Understanding bioprecarity

This volume is concerned with the ways in which bioprecarity, here understood as the vulnerabilization of people as embodied selves, is created through regulations and norms that encourage individuals to seek or provide bodily interventions of different kinds. We explore this in particular in relation to intimacy and intimate labour, such as in the making of families and kin and in various forms of care work. Advances in biotechnology, medical tourism and the visibilization of minoritized communities have resulted in unsettling the norms around the gendered body, intimate relations and intimate labour. Bodily interventions have sociocultural meanings and consequences both for those who seek such interventions and for those who provide the intimate labour in conducting them. The purpose of this volume is to explore these. This exploration involves sociocultural questions of boundary work, of privilege, of bodily ownership, of the multiple meanings of want (understood both as desire, for example the desire to have children or to change one’s bodily appearance; and as need – as in economic need – which often prompts people to undertake migration and/or intimate labour). It also raises questions about different kinds of vulnerabilities, for those who engage, and those who engage in, intimate labour. We use the term ‘bioprecarity’ to analyse those vulnerabilities.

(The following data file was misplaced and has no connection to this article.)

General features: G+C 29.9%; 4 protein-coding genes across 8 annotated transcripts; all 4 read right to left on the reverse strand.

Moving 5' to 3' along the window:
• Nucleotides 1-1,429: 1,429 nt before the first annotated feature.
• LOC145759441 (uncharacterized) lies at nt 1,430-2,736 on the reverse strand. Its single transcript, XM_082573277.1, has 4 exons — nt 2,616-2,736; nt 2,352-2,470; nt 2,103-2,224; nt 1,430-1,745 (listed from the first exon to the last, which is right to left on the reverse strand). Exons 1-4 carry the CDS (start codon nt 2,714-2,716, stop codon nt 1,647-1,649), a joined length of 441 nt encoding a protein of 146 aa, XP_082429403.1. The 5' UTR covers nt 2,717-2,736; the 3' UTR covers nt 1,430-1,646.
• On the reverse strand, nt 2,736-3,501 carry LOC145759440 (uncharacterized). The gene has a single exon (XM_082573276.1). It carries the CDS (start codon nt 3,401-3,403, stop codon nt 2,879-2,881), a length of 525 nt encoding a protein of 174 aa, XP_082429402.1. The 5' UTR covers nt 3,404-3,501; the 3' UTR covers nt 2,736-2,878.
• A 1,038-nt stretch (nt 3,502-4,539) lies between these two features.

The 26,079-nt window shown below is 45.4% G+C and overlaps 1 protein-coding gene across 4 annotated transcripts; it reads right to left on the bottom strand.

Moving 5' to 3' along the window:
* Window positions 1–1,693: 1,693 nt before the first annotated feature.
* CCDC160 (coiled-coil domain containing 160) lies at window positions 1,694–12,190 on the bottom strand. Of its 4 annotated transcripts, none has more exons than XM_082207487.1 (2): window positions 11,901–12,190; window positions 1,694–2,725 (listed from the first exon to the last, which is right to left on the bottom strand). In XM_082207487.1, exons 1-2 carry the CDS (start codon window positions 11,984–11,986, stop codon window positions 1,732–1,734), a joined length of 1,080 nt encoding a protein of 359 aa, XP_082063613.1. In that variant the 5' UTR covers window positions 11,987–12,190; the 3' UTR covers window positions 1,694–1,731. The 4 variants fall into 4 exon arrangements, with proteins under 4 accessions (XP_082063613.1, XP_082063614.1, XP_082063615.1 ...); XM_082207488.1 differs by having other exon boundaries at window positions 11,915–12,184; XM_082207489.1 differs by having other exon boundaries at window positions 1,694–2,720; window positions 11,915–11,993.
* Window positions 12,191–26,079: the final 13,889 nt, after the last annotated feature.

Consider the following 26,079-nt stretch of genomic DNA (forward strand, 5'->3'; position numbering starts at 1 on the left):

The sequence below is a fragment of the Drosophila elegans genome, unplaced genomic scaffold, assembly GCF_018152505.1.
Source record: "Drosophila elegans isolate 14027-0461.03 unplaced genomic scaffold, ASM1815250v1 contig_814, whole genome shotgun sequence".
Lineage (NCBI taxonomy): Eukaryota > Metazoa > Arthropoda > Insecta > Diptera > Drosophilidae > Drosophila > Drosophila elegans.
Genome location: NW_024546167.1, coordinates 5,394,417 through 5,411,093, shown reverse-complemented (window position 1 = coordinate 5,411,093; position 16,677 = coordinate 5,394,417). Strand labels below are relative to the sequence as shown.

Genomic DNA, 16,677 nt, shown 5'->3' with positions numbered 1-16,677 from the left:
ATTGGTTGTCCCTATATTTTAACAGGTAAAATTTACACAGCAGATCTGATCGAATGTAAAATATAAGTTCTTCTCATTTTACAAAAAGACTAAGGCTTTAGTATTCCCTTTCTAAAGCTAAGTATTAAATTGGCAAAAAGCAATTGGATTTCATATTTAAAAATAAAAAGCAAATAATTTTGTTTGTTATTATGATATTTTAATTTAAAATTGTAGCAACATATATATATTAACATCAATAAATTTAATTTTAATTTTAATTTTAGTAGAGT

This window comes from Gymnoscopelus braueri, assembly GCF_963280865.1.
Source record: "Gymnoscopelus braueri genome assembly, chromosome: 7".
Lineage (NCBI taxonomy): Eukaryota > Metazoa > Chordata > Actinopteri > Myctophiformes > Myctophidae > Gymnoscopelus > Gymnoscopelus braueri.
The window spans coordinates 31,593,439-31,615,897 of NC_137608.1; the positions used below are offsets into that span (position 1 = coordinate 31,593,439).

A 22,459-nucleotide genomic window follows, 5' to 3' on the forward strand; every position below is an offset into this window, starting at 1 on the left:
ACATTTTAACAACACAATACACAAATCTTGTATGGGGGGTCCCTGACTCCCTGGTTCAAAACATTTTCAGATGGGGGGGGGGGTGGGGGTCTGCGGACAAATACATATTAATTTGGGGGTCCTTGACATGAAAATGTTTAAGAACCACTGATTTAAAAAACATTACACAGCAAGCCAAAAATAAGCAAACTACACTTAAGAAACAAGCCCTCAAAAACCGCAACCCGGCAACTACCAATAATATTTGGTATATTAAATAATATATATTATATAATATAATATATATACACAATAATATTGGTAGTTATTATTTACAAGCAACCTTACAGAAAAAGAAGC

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The introduction outlines the meaning and rise of bioprecarity and the bioprecariat, here understood as those who seek help with bodily interventions and those who provide such interventions. It discusses core concepts of importance for this volume, including shifting understandings and regulations of the body and bodily interventions, questions of bodily ownership and of agency in the age of the commodification of the body and the issue of power and unequal relations in the seeking and providing of help around bodily interventions. It also provides an overarching introduction to the chapters presented in this volume.

in Bodily interventions and intimate labour
Indigeneity, bioprecarity and the construction of the embodied self – an artist’s view